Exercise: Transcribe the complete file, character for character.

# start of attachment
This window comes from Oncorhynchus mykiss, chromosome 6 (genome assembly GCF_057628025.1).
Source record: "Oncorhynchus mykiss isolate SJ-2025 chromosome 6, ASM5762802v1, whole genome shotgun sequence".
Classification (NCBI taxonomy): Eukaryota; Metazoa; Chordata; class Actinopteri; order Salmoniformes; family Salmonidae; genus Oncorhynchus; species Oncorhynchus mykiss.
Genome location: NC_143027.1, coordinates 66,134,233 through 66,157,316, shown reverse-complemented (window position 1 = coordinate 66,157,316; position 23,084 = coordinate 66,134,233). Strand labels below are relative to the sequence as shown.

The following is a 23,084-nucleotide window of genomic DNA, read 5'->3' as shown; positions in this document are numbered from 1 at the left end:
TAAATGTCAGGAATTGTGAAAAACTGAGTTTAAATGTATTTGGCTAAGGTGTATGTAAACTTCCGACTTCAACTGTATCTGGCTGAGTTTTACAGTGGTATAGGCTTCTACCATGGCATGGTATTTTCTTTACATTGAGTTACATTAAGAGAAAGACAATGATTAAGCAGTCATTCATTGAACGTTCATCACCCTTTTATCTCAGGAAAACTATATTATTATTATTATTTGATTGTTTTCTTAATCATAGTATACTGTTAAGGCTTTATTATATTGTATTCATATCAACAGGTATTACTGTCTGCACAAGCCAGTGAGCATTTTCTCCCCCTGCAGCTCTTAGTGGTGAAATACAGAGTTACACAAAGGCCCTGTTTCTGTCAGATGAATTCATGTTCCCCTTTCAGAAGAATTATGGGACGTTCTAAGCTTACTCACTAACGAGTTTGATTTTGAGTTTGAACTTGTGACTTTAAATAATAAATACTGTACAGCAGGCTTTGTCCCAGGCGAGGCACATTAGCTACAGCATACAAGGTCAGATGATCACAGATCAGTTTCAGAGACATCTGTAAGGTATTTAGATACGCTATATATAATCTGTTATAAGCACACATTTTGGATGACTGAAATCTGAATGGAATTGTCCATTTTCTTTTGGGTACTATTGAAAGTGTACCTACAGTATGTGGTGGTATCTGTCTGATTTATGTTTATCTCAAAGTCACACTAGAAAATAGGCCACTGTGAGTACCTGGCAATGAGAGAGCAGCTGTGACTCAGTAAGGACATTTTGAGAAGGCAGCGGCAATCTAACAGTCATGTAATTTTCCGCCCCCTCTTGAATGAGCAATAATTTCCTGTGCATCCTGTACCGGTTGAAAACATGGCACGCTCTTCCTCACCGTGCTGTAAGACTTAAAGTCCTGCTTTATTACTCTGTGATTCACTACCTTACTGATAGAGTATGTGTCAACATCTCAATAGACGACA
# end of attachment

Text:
This window comes from Oncorhynchus mykiss, chromosome 6 (genome assembly GCF_057628025.1).
Source record: "Oncorhynchus mykiss isolate SJ-2025 chromosome 6, ASM5762802v1, whole genome shotgun sequence".
Classification (NCBI taxonomy): Eukaryota; Metazoa; Chordata; class Actinopteri; order Salmoniformes; family Salmonidae; genus Oncorhynchus; species Oncorhynchus mykiss.
Genome location: NC_143027.1, coordinates 66,134,233 through 66,157,316, shown reverse-complemented (window position 1 = coordinate 66,157,316; position 23,084 = coordinate 66,134,233). Strand labels below are relative to the sequence as shown.

The following is a 23,084-nucleotide window of genomic DNA, read 5'->3' as shown; positions in this document are numbered from 1 at the left end:
TAAATGTCAGGAATTGTGAAAAACTGAGTTTAAATGTATTTGGCTAAGGTGTATGTAAACTTCCGACTTCAACTGTATCTGGCTGAGTTTTACAGTGGTATAGGCTTCTACCATGGCATGGTATTTTCTTTACATTGAGTTACATTAAGAGAAAGACAATGATTAAGCAGTCATTCATTGAACGTTCATCACCCTTTTATCTCAGGAAAACTATATTATTATTATTATTTGATTGTTTTCTTAATCATAGTATACTGTTAAGGCTTTATTATATTGTATTCATATCAACAGGTATTACTGTCTGCACAAGCCAGTGAGCATTTTCTCCCCCTGCAGCTCTTAGTGGTGAAATACAGAGTTACACAAAGGCCCTGTTTCTGTCAGATGAATTCATGTTCCCCTTTCAGAAGAATTATGGGACGTTCTAAGCTTACTCACTAACGAGTTTGATTTTGAGTTTGAACTTGTGACTTTAAATAATAAATACTGTACAGCAGGCTTTGTCCCAGGCGAGGCACATTAGCTACAGCATACAAGGTCAGATGATCACAGATCAGTTTCAGAGACATCTGTAAGGTATTTAGATACGCTATATATAATCTGTTATAAGCACACATTTTGGATGACTGAAATCTGAATGGAATTGTCCATTTTCTTTTGGGTACTATTGAAAGTGTACCTACAGTATGTGGTGGTATCTGTCTGATTTATGTTTATCTCAAAGTCACACTAGAAAATAGGCCACTGTGAGTACCTGGCAATGAGAGAGCAGCTGTGACTCAGTAAGGACATTTTGAGAAGGCAGCGGCAATCTAACAGTCATGTAATTTTCCGCCCCCTCTTGAATGAGCAATAATTTCCTGTGCATCCTGTACCGGTTGAAAACATGGCACGCTCTTCCTCACCGTGCTGTAAGACTTAAAGTCCTGCTTTATTACTCTGTGATTCACTACCTTACTGATAGAGTATGTGTCAACATCTCAATAGACGACA